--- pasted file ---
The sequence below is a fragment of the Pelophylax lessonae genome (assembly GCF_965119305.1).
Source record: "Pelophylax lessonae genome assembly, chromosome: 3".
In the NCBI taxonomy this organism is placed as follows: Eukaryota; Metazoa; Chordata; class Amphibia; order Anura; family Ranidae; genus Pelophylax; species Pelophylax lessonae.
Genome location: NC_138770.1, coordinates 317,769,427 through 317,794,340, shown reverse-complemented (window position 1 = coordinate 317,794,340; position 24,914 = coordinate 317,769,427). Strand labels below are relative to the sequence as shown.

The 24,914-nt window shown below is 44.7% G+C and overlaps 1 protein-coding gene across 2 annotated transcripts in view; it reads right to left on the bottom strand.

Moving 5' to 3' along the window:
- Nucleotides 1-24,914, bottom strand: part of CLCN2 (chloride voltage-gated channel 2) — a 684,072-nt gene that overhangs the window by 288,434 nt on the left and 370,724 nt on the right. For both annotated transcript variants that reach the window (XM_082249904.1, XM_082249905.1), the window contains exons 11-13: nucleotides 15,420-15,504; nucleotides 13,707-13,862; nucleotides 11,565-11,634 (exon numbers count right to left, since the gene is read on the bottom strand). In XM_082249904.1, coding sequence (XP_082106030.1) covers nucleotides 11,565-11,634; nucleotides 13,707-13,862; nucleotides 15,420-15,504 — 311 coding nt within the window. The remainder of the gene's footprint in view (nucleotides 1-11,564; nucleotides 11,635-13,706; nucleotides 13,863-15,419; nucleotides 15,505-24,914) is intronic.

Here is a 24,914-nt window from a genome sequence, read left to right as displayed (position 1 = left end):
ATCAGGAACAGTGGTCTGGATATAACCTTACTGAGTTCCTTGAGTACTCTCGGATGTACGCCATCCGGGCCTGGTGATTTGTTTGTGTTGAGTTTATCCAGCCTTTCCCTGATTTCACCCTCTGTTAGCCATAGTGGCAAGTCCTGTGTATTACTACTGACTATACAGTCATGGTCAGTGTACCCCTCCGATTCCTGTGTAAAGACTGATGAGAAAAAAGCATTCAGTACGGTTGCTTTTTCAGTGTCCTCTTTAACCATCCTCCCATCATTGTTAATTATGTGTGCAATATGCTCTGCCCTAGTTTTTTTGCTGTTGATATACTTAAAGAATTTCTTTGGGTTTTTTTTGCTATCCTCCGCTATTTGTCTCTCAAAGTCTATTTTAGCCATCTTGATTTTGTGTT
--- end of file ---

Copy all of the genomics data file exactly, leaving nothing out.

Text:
The sequence below is a fragment of the Pelophylax lessonae genome (assembly GCF_965119305.1).
Source record: "Pelophylax lessonae genome assembly, chromosome: 3".
In the NCBI taxonomy this organism is placed as follows: Eukaryota; Metazoa; Chordata; class Amphibia; order Anura; family Ranidae; genus Pelophylax; species Pelophylax lessonae.
Genome location: NC_138770.1, coordinates 317,769,427 through 317,794,340, shown reverse-complemented (window position 1 = coordinate 317,794,340; position 24,914 = coordinate 317,769,427). Strand labels below are relative to the sequence as shown.

The 24,914-nt window shown below is 44.7% G+C and overlaps 1 protein-coding gene across 2 annotated transcripts in view; it reads right to left on the bottom strand.

Moving 5' to 3' along the window:
- Nucleotides 1-24,914, bottom strand: part of CLCN2 (chloride voltage-gated channel 2) — a 684,072-nt gene that overhangs the window by 288,434 nt on the left and 370,724 nt on the right. For both annotated transcript variants that reach the window (XM_082249904.1, XM_082249905.1), the window contains exons 11-13: nucleotides 15,420-15,504; nucleotides 13,707-13,862; nucleotides 11,565-11,634 (exon numbers count right to left, since the gene is read on the bottom strand). In XM_082249904.1, coding sequence (XP_082106030.1) covers nucleotides 11,565-11,634; nucleotides 13,707-13,862; nucleotides 15,420-15,504 — 311 coding nt within the window. The remainder of the gene's footprint in view (nucleotides 1-11,564; nucleotides 11,635-13,706; nucleotides 13,863-15,419; nucleotides 15,505-24,914) is intronic.

Here is a 24,914-nt window from a genome sequence, read left to right as displayed (position 1 = left end):
ATCAGGAACAGTGGTCTGGATATAACCTTACTGAGTTCCTTGAGTACTCTCGGATGTACGCCATCCGGGCCTGGTGATTTGTTTGTGTTGAGTTTATCCAGCCTTTCCCTGATTTCACCCTCTGTTAGCCATAGTGGCAAGTCCTGTGTATTACTACTGACTATACAGTCATGGTCAGTGTACCCCTCCGATTCCTGTGTAAAGACTGATGAGAAAAAAGCATTCAGTACGGTTGCTTTTTCAGTGTCCTCTTTAACCATCCTCCCATCATTGTTAATTATGTGTGCAATATGCTCTGCCCTAGTTTTTTTGCTGTTGATATACTTAAAGAATTTCTTTGGGTTTTTTTTGCTATCCTCCGCTATTTGTCTCTCAAAGTCTATTTTAGCCATCTTGATTTTGTGTT